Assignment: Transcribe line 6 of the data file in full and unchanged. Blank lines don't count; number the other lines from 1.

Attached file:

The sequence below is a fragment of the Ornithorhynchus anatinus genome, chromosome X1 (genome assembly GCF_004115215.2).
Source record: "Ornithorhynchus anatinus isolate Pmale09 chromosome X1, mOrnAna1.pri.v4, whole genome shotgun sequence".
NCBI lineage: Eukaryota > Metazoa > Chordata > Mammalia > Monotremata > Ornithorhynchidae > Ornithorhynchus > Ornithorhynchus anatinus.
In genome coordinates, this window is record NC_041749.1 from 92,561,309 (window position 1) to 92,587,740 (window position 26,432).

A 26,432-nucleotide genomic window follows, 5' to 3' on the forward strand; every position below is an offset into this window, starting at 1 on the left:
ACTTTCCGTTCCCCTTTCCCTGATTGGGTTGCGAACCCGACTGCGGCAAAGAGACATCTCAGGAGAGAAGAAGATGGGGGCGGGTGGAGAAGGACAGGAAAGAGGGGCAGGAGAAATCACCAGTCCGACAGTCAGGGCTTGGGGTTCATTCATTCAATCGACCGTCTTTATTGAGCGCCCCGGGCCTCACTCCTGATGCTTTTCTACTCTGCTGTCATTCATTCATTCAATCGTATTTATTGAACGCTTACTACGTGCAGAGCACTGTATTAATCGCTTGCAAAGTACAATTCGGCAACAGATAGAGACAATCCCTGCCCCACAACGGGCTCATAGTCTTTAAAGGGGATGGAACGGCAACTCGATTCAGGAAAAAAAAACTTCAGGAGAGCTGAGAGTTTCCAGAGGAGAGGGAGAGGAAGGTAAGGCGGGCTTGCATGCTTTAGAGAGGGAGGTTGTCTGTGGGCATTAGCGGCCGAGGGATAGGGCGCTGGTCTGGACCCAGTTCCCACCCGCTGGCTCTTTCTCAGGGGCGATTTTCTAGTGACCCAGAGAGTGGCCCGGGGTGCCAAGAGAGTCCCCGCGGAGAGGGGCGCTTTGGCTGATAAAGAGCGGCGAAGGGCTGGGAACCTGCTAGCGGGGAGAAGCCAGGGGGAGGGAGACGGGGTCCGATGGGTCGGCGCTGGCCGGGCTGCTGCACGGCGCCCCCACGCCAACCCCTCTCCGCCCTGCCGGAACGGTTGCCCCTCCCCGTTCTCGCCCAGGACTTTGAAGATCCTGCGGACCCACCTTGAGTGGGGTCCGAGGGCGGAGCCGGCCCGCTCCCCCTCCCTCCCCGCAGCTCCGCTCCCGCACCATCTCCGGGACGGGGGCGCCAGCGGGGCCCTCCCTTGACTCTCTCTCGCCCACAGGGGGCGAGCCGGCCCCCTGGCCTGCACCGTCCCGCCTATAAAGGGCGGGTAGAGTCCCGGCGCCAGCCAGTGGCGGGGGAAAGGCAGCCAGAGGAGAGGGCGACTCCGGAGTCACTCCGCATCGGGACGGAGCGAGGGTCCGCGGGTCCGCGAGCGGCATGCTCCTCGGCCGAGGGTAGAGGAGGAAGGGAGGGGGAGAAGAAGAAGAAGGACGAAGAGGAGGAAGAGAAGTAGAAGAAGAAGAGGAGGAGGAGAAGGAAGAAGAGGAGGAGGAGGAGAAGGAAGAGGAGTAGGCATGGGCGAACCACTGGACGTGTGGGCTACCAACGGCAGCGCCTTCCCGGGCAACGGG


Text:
ACTTTCCGTTCCCCTTTCCCTGATTGGGTTGCGAACCCGACTGCGGCAAAGAGACATCTCAGGAGAGAAGAAGATGGGGGCGGGTGGAGAAGGACAGGAAAGAGGGGCAGGAGAAATCACCAGTCCGACAGTCAGGGCTTGGGGTTCATTCATTCAATCGACCGTCTTTATTGAGCGCCCCGGGCCTCACTCCTGATGCTTTTCTACTCTGCTGTCATTCATTCATTCAATCGTATTTATTGAACGCTTACTACGTGCAGAGCACTGTATTAATCGCTTGCAAAGTACAATTCGGCAACAGATAGAGACAATCCCTGCCCCACAACGGGCTCATAGTCTTTAAAGGGGATGGAACGGCAACTCGATTCAGGAAAAAAAAACTTCAGGAGAGCTGAGAGTTTCCAGAGGAGAGGGAGAGGAAGGTAAGGCGGGCTTGCATGCTTTAGAGAGGGAGGTTGTCTGTGGGCATTAGCGGCCGAGGGATAGGGCGCTGGTCTGGACCCAGTTCCCACCCGCTGGCTCTTTCTCAGGGGCGATTTTCTAGTGACCCAGAGAGTGGCCCGGGGTGCCAAGAGAGTCCCCGCGGAGAGGGGCGCTTTGGCTGATAAAGAGCGGCGAAGGGCTGGGAACCTGCTAGCGGGGAGAAGCCAGGGGGAGGGAGACGGGGTCCGATGGGTCGGCGCTGGCCGGGCTGCTGCACGGCGCCCCCACGCCAACCCCTCTCCGCCCTGCCGGAACGGTTGCCCCTCCCCGTTCTCGCCCAGGACTTTGAAGATCCTGCGGACCCACCTTGAGTGGGGTCCGAGGGCGGAGCCGGCCCGCTCCCCCTCCCTCCCCGCAGCTCCGCTCCCGCACCATCTCCGGGACGGGGGCGCCAGCGGGGCCCTCCCTTGACTCTCTCTCGCCCACAGGGGGCGAGCCGGCCCCCTGGCCTGCACCGTCCCGCCTATAAAGGGCGGGTAGAGTCCCGGCGCCAGCCAGTGGCGGGGGAAAGGCAGCCAGAGGAGAGGGCGACTCCGGAGTCACTCCGCATCGGGACGGAGCGAGGGTCCGCGGGTCCGCGAGCGGCATGCTCCTCGGCCGAGGGTAGAGGAGGAAGGGAGGGGGAGAAGAAGAAGAAGGACGAAGAGGAGGAAGAGAAGTAGAAGAAGAAGAGGAGGAGGAGAAGGAAGAAGAGGAGGAGGAGGAGAAGGAAGAGGAGTAGGCATGGGCGAACCACTGGACGTGTGGGCTACCAACGGCAGCGCCTTCCCGGGCAACGGG